Army retools knowledge culture

Policy points

The Army Knowledge management Principles, gathered under their various areas of focus, are:

People and culture

1. Train and educate knowledge management leaders, managers and champions.

2. Reward knowledge sharing.

3. Establish a doctrine of collaboration.

4. Use every interaction as an opportunity to acquire and share knowledge.

5. Prevent knowledge loss.


Process

6. Protect and secure information and knowledge assets.

7. Embed knowledge assets (links, podcasts, videos, documents, simulations, wikis and others) in standard business processes and provide access to those who need to know.

8. Use legal and standard business rules and processes across the enterprise.


Technology
9. Use standardized collaborative toolsets.

10. Use open architectures to permit access and searching across boundaries.

11. Use a robust search capability to access contextual knowledge and store content for discovery.

12. Use portals that permit single sign-on and authentication across the global enterprise, including partners.

The Army is trying to broaden its knowledge management capabilities to embrace the network-centric, joint forces operations that promise to define the battle operations of the future.

To that end, Army officials recently approved a list of basic guiding principles for the discipline.

The Army published its first official memo on knowledge management in 2001, with an emphasis on the information technology demands of knowledge management. The new one, issued in August, is the start of an effort to shift the Army’s knowledge management culture.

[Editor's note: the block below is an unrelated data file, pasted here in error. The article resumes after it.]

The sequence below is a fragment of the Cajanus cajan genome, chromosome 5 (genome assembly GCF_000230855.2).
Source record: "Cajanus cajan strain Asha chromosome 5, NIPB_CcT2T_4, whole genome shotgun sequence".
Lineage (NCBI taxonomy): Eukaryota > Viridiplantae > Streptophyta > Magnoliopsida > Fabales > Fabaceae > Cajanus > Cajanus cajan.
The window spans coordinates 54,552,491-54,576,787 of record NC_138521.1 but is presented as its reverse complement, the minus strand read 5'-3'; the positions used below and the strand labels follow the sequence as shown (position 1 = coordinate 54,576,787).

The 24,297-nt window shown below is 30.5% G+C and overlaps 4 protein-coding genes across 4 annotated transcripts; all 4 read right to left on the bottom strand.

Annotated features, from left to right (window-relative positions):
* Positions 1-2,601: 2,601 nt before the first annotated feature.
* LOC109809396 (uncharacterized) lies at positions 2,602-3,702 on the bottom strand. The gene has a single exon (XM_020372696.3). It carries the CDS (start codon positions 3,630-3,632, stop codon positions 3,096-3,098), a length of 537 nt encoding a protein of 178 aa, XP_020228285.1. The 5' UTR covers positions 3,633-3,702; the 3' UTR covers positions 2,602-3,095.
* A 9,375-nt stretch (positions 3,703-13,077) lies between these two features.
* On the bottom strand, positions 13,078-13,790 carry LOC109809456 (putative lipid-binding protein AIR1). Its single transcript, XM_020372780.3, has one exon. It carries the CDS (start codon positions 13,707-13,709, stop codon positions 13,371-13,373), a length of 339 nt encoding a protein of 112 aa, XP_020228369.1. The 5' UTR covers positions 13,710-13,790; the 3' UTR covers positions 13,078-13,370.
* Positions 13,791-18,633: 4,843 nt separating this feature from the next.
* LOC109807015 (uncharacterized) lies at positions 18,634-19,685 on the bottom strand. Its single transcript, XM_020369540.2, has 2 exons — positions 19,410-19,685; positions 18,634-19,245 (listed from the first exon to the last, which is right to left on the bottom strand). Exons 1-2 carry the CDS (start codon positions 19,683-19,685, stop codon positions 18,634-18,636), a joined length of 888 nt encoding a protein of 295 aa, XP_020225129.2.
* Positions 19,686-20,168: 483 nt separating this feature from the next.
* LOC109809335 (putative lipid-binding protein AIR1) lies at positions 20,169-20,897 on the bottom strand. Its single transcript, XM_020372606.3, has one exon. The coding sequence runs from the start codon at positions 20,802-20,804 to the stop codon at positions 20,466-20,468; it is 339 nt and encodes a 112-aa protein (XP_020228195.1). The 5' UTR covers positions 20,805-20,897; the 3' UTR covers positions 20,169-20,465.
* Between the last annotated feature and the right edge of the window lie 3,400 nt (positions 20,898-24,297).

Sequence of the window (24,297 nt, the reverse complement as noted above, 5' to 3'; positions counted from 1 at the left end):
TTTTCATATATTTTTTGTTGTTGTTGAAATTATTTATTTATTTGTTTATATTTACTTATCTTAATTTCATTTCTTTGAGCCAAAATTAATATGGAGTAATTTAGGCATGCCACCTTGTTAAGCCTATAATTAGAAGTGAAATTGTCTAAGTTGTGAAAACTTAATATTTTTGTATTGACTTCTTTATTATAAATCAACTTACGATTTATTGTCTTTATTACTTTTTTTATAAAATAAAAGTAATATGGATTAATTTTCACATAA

The culture has historically protected information closely and released it on a must-know basis. Now, Army managers need to learn to see broad information sharing as a natural military skill.

“It’s all about increasing collaboration, and that has huge implications for warfighters,” said Bob Neilson, knowledge management adviser to the Army’s chief information officer. “It’s about not only sharing information but having the responsibility to provide knowledge across the enterprise.”

The creation of a collaborative culture is embedded throughout the list of 12 principles and was the major rationale for the expanded approach to knowledge management that Army Secretary Pete Geren and Chief of Staff Gen. George Casey offered in a memo they sent in July introducing the principles.

They firmly embrace an Army enterprise perspective, they wrote, and “will create an Army where good ideas are valued regardless of the source, the existing knowledge base is accessible without technological or structural barriers, and knowledge sharing is recognized and rewarded.”

This change in focus has been a long time in coming, said Jane Maliszewski, president and chief executive officer of ISKA. A former Army officer, she was one of the authors of the 2001 memo.

Although the emphasis in the past seven years has been on the network and the IT elements of the knowledge management equation, she said, Army leaders have increasingly realized that knowledge management is about what’s on the network, not the network itself.

With the publication of the principles, she said, “there’s now an obligation to share the information you have.”

The guidelines are included as part of three defining dimensions: people and culture, process, and technology. The principle that calls for the establishment of a doctrine of collaboration comes under people and culture, for example. The technology dimension includes things such as using standardized toolsets and open architectures.

Each principle also includes a rationale and an analysis of the implications of implementing them.

They are an amalgam of the best ideas from recent knowledge management research and academia and best practices in the field from both government and industry, Neilson said. The Army intentionally kept the guidelines general to provide the kind of lasting framework for ongoing programs in knowledge management that more specific plans cannot.